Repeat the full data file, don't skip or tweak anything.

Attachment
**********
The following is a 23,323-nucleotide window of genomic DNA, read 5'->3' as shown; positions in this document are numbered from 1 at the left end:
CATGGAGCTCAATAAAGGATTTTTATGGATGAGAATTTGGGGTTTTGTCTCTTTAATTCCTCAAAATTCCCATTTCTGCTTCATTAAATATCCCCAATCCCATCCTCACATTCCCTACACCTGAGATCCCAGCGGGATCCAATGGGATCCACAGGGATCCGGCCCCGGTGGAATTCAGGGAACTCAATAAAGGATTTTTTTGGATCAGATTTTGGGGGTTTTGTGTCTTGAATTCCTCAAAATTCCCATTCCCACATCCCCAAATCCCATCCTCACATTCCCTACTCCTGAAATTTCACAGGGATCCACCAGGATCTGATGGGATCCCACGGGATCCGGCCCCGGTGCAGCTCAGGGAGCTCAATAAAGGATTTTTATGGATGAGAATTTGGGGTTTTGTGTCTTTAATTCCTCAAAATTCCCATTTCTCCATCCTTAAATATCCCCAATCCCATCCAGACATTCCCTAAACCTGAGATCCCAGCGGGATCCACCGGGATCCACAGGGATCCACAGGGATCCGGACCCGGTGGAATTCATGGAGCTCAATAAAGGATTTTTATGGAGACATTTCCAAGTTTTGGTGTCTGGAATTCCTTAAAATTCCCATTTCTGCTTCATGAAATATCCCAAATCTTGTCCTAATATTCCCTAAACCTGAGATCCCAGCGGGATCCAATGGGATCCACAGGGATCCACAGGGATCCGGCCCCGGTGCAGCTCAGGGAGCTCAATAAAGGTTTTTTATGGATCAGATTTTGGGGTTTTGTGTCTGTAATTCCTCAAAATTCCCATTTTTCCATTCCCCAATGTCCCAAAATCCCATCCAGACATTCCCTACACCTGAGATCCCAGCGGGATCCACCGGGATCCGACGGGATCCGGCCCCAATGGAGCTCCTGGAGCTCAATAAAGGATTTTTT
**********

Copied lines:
The following is a 23,323-nucleotide window of genomic DNA, read 5'->3' as shown; positions in this document are numbered from 1 at the left end:
CATGGAGCTCAATAAAGGATTTTTATGGATGAGAATTTGGGGTTTTGTCTCTTTAATTCCTCAAAATTCCCATTTCTGCTTCATTAAATATCCCCAATCCCATCCTCACATTCCCTACACCTGAGATCCCAGCGGGATCCAATGGGATCCACAGGGATCCGGCCCCGGTGGAATTCAGGGAACTCAATAAAGGATTTTTTTGGATCAGATTTTGGGGGTTTTGTGTCTTGAATTCCTCAAAATTCCCATTCCCACATCCCCAAATCCCATCCTCACATTCCCTACTCCTGAAATTTCACAGGGATCCACCAGGATCTGATGGGATCCCACGGGATCCGGCCCCGGTGCAGCTCAGGGAGCTCAATAAAGGATTTTTATGGATGAGAATTTGGGGTTTTGTGTCTTTAATTCCTCAAAATTCCCATTTCTCCATCCTTAAATATCCCCAATCCCATCCAGACATTCCCTAAACCTGAGATCCCAGCGGGATCCACCGGGATCCACAGGGATCCACAGGGATCCGGACCCGGTGGAATTCATGGAGCTCAATAAAGGATTTTTATGGAGACATTTCCAAGTTTTGGTGTCTGGAATTCCTTAAAATTCCCATTTCTGCTTCATGAAATATCCCAAATCTTGTCCTAATATTCCCTAAACCTGAGATCCCAGCGGGATCCAATGGGATCCACAGGGATCCACAGGGATCCGGCCCCGGTGCAGCTCAGGGAGCTCAATAAAGGTTTTTTATGGATCAGATTTTGGGGTTTTGTGTCTGTAATTCCTCAAAATTCCCATTTTTCCATTCCCCAATGTCCCAAAATCCCATCCAGACATTCCCTACACCTGAGATCCCAGCGGGATCCACCGGGATCCGACGGGATCCGGCCCCAATGGAGCTCCTGGAGCTCAATAAAGGATTTTTT